The Bleak Visions of Literary Justice for Survivors of Srebrenica: Examining the Fictional Narratives of Srebrenica Genocide in Light of the Insights from Transitional Justice

Part of the Springer Series in Transitional Justice book series (SSTJ, volume 6)


Genocide in Srebrenica understandably remains an obsessive topic of public discourse in Bosnia and Herzegovina. Seventeen years later, identifications of mortal remains of more than 8,000 Srebrenica victims and burial ceremonies still continue, along with limited official and unofficial transitional justice efforts in the country covering, inter alia, Srebrenica atrocities. Nonetheless, literary justice for Srebrenica lags behind and is even more pessimistic than the bleak ‘reality of the transitional’ itself. In this chapter, we note a symptomatic correlation between the visions of the future of Srebrenica survivors offered by the ICTY and those presented in the Bosnian literature of genocide. In literary works on the Srebrenica genocide examined in this chapter, codification, mythologization and portrayal of the survivors as voiceless and distant prisoners of the past essentially incapable of healing still remain dominant narrative patterns. We argue that such an approach to fictionalizing the Srebrenica genocide is part of the broader social context in which politically influenced mythologization, on the one hand, and denial of genocide, on the other, continue to shape public discourse on this horrific crime. In such a scenario, fiction can hardly be expected to realize its considerable potential to contribute to dealing with the Srebrenica atrocities. Concluding the chapter, we briefly indicate some possible literary strategies and cultural policy interventions that could enable diversification and improved reception of fictional narratives of Srebrenica, all of which would also put fictional literature in a position to make a substantive contribution to general transitional justice efforts in Bosnia and Herzegovina.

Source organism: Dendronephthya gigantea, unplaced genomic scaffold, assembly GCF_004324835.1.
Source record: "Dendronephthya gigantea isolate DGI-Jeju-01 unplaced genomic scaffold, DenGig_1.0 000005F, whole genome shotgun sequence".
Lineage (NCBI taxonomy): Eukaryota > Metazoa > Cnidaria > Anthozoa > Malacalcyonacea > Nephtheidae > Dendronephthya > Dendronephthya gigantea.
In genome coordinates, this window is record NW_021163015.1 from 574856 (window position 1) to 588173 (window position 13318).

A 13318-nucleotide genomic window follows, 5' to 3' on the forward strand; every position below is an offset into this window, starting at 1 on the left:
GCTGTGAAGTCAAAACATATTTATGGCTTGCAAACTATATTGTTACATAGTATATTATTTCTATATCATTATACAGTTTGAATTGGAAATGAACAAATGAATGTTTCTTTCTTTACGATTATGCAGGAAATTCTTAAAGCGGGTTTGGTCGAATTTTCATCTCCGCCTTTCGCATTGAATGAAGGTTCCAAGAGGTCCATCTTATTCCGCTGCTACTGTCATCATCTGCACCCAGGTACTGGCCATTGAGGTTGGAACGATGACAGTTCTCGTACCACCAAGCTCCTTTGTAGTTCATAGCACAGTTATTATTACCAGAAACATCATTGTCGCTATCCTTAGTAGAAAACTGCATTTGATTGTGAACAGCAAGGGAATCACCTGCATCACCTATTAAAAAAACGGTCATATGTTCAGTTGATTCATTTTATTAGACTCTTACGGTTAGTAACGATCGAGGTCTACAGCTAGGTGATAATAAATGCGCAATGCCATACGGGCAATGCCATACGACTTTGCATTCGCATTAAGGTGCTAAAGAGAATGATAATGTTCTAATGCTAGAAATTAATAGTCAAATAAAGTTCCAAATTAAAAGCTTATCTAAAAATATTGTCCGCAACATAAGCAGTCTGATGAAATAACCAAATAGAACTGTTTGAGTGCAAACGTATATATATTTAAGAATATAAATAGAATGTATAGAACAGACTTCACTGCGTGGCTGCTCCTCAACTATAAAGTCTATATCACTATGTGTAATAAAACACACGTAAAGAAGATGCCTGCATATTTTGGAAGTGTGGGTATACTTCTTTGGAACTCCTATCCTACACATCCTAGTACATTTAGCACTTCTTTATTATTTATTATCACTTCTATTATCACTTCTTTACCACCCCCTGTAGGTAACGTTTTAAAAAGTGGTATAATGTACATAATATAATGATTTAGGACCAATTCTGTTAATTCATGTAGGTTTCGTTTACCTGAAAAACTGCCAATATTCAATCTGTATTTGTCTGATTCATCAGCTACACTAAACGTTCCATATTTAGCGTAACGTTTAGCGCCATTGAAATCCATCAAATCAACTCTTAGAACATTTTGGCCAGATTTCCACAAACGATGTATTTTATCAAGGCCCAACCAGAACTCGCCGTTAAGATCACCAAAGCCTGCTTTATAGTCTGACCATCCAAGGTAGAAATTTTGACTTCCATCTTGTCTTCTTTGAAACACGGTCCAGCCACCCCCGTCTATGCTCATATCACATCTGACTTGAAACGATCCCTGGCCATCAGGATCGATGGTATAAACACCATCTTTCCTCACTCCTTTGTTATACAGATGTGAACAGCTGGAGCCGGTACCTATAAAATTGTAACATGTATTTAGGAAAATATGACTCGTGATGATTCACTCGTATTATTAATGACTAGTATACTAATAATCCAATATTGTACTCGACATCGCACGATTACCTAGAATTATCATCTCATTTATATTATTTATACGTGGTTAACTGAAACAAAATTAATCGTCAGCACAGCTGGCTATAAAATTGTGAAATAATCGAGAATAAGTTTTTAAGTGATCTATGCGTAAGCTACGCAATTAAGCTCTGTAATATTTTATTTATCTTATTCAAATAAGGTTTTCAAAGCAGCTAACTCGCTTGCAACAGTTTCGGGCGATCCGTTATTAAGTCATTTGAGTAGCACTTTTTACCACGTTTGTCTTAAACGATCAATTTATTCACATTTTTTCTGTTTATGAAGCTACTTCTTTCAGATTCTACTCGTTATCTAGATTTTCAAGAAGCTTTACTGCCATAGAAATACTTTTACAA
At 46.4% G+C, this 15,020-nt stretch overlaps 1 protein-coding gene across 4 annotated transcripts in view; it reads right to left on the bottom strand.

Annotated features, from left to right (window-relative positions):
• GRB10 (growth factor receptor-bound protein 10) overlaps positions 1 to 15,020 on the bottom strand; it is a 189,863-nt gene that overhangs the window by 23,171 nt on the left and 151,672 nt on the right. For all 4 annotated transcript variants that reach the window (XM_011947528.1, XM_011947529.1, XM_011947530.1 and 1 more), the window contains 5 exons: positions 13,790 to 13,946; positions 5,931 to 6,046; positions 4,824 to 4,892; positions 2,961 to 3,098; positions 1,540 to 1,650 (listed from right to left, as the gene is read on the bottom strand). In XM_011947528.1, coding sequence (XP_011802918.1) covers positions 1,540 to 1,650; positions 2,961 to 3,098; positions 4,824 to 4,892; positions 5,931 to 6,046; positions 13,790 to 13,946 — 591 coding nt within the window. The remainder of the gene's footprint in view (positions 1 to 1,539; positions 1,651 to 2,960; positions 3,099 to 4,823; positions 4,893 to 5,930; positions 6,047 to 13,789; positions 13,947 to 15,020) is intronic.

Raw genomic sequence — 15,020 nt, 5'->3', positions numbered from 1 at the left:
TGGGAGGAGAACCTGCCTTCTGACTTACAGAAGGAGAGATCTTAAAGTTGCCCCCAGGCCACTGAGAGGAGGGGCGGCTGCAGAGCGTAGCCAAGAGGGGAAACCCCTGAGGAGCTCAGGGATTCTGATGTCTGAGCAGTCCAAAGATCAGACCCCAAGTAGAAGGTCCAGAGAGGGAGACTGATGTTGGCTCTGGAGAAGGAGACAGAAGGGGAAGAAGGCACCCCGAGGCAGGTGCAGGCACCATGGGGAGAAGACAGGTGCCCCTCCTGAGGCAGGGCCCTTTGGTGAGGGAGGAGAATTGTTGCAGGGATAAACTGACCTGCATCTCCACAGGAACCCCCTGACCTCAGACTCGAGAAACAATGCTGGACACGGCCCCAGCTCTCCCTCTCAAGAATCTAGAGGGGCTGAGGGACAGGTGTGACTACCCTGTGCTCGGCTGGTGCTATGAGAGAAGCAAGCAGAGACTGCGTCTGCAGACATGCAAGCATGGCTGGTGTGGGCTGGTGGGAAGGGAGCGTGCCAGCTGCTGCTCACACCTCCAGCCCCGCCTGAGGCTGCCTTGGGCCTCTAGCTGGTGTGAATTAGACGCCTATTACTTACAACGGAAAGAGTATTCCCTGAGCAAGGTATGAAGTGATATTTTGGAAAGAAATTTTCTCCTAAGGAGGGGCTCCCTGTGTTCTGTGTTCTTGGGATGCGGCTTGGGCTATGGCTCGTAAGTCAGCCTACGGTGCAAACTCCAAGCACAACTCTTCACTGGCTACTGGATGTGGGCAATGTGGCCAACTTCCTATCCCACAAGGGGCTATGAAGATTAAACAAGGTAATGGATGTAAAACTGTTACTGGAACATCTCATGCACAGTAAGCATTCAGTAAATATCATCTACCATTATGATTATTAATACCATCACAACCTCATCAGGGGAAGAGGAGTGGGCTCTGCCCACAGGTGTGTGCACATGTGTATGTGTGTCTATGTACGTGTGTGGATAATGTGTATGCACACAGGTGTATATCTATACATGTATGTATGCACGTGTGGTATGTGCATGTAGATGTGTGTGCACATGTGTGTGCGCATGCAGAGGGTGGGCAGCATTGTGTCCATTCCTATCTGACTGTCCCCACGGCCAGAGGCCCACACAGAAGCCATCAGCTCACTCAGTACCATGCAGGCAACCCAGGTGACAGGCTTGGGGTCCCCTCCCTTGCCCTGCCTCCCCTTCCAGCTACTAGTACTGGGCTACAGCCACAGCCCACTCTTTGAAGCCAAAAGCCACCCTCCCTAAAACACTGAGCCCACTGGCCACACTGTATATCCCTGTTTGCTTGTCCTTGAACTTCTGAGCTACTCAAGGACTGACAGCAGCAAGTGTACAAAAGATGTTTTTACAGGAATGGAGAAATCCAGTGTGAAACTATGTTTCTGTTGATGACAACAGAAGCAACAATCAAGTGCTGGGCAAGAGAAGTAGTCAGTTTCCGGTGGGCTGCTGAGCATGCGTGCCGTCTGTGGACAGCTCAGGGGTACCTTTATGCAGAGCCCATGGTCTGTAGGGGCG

Literary Work Trial Chamber Transitional Justice Truth Commission Fictional Narrative 
These keywords were added by machine and not by the authors. This process is experimental and the keywords may be updated as the learning algorithm improves.



We would like to thank Louis Bickford for valuable and detailed comments on an earlier draft and anonymous reviewers for their insightful comments. We are also grateful to the editorial team for their helpful guidance and patience.


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Copyright information

© Springer Science+Business Media New York 2014

Authors and Affiliations

  1. 1.Faculty of Philosophy University of SarajevoSarajevoBosnia and Herzegovina
  2. 2.Analitika—Center for Social ResearchSarajevoBosnia and Herzegovina

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